How much will my Ohio divorce cost?

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Answer

The total cost of a divorce depends on two or three factors: which divorce process you and your spouse choose to terminate your marriage, and the complexity of your situation with regard to your assets or, if you have children, parenting issues. Any and all of these factors can make the divorce process relatively quick and inexpensive or extend the timeline and increase the cost. While an attorney will be able to give you an answer suited to your specific circumstances, some general guidelines are below. 

Different Divorce Processes Cost Different Amounts 

There are several options for divorce in Ohio, and some are more expensive than others. 

Going to court is usually the most expensive option, and it gets more expensive the longer the proceedings last.  Without children, your divorce case can take up to a year; with children it can take 18 months.  However, what many people don’t realize is that they have a number of less expensive options that don’t involve the courtroom. These are often known as alternative dispute resolution methods, which typically achieve the same – or even better – results than a traditional litigated divorce. 

  • Negotiation
    If you’re getting a divorce, your attorney can negotiate the details of your divorce arrangement with your spouse’s attorney or even directly with your spouse. If you can reach an agreement this way for the division of your property and debts and child custody, courtroom proceedings are unnecessary. This is often the least expensive option.
  • Mediation
    This is like negotiation, but you and your spouse hire a neutral third-party mediator to help you come to an agreement about your divorce terms. Attorneys for both spouses are often involved as well.
  • Collaborative Family Law Process
    In this process, you have the benefit of a team of professionals that help you and your spouse obtain the information needed for you to decide the terms of your divorce.  This team includes you and your spouse, two attorneys trained in collaborative law, a communication coach, a parenting specialist, and a neutral financial professional, if necessary. With a broad range of perspectives and the common goal to help you and your spouse reach an agreement tailored for you and your family, these teams are very often able to help you reach an agreement that satisfies both of you.

In all of these alternative dispute resolution methods, the foundation is a spirit of collaboration, not of battle. Even if you and your spouse don’t agree – even if you have significant communication problems – you may be able to use these resources to create divorce terms that are more tailored to you than anything a judge will decide, and for significantly less cost in less time.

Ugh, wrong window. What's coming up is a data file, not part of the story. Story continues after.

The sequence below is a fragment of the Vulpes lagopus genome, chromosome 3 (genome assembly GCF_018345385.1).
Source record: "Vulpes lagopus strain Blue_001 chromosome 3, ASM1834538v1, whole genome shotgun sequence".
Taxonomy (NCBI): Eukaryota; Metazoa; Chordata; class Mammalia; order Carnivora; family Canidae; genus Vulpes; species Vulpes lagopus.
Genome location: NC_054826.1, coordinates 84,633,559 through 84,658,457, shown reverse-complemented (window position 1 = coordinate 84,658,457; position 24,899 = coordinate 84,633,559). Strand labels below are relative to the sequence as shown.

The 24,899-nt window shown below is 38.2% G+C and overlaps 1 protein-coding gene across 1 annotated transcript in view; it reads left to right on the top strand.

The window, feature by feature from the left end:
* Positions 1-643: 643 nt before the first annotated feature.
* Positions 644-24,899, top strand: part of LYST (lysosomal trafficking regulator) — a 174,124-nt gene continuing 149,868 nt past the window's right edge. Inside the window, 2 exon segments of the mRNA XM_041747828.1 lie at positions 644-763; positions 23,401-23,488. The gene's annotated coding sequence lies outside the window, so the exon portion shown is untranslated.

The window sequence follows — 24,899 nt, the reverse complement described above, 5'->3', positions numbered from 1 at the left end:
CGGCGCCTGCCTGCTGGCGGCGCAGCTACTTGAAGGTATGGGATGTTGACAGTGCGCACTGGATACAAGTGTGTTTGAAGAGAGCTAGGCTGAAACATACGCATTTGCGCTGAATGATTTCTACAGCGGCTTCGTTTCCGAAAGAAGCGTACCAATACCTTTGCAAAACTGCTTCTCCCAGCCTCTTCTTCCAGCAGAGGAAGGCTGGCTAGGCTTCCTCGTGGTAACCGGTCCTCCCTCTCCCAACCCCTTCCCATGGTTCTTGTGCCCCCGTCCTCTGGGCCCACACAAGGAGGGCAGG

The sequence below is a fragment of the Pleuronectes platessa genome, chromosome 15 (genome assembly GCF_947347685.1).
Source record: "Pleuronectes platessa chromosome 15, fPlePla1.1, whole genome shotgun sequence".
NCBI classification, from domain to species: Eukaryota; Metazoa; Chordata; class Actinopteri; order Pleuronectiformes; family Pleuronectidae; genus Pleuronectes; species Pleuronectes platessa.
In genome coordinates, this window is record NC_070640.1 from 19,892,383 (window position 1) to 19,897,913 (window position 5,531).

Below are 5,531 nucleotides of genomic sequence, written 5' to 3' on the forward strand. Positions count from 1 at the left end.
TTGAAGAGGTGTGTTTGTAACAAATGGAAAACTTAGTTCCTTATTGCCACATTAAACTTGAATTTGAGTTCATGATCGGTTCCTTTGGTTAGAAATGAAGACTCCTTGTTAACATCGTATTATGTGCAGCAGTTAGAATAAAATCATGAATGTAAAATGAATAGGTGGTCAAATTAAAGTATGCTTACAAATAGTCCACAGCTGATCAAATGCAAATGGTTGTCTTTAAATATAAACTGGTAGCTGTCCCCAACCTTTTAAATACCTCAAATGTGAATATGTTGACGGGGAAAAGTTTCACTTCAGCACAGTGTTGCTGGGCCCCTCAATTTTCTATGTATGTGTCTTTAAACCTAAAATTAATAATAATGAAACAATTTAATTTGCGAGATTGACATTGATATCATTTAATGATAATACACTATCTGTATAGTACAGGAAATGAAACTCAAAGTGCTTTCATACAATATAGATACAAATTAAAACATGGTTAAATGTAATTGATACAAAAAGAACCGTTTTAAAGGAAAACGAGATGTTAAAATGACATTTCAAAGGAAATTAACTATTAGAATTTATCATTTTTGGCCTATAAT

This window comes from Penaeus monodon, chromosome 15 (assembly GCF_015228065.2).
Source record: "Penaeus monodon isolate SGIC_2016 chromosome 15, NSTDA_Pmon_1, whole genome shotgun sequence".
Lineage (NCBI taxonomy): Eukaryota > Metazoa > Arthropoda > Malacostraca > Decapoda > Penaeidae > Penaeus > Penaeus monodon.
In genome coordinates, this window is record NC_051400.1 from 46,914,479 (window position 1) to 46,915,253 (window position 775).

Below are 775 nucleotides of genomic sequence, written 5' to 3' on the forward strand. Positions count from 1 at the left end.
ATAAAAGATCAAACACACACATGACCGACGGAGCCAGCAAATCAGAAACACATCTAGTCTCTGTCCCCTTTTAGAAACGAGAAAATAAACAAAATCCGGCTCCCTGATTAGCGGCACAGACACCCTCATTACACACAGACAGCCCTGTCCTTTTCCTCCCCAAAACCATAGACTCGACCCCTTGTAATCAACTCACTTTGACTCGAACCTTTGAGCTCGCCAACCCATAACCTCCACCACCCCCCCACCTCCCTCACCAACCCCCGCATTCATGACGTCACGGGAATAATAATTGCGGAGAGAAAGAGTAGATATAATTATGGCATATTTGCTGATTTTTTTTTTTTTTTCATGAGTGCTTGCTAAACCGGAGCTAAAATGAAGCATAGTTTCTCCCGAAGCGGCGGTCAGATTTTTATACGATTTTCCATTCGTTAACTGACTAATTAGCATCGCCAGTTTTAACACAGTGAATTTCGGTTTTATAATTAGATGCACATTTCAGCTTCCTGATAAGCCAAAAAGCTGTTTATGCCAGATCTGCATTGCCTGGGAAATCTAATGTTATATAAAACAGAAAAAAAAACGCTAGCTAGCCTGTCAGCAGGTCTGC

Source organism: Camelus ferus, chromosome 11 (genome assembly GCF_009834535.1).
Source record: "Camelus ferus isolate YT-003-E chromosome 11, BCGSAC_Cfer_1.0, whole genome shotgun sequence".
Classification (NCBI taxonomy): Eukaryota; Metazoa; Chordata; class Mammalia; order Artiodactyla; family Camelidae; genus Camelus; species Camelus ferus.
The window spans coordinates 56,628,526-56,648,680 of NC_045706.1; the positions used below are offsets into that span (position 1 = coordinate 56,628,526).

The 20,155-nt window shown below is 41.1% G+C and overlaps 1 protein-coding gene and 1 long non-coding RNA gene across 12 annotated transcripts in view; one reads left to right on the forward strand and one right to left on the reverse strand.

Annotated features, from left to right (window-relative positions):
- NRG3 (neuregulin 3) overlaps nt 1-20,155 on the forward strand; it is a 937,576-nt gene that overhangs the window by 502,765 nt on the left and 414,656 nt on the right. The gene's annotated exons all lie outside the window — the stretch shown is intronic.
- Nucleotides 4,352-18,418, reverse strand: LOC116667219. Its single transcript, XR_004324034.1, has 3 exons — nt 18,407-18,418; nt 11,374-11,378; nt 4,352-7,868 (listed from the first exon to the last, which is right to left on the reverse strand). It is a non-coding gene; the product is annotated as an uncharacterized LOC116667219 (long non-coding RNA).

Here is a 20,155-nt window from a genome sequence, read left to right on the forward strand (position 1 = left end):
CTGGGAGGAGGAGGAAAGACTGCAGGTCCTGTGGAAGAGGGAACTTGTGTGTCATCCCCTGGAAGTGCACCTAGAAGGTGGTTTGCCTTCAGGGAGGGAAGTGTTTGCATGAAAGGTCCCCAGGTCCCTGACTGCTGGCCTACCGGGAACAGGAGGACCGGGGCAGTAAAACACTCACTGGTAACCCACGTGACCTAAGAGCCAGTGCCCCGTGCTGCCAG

Child Custody And Asset Complexity 

The other factors affecting the cost of a divorce are children and assets, both of which can present emotional challenges. For parents who are getting divorced, understanding when and how often they will see their children is often their top priority. If parents decide to live near each other after the divorce and have a reasonably amicable working relationship, custody and parenting questions may be resolved in a straightforward manner. This simplifies the process, speeds up the timeline and saves money. However, untangling a complicated child custody situation can raise the overall price and increase the length of time of the divorce. 

Similarly, the type of assets that a couple has may contribute to the overall cost of the divorce. If you have a house, modest savings and perhaps some simple retirement accounts, then the legal effort – and cost – of dividing those assets between you and your spouse can be fairly simple. However, if you have a second home, valuable collections, multiple or complex investments or are a business owner, then the situation can be more difficult. Obtaining the appropriate value on these assets is essential, and it takes time and money to do it correctly. 

Finding What’s Right For You 

For some people, a traditional litigated divorce is the only option. However, most people are not aware of the alternative processes that allow them to control the timeline and outcome and reach an agreement without the high cost of the courtroom. An experienced family law attorney will be your best resource to help you determine what your correct path may be, but they can only advise you. Ultimately, you’re the one that must make the final decision. Deciding to marry was likely the most important decision in your life. When deciding on terminating that marriage, the second most important decision you will make is the process you choose because of the long-lasting impact it will have on you and your family.

Disclaimer:

The answer is intended to be for informational purposes only. It should not be relied on as legal advice, nor construed as a form of attorney-client relationship.

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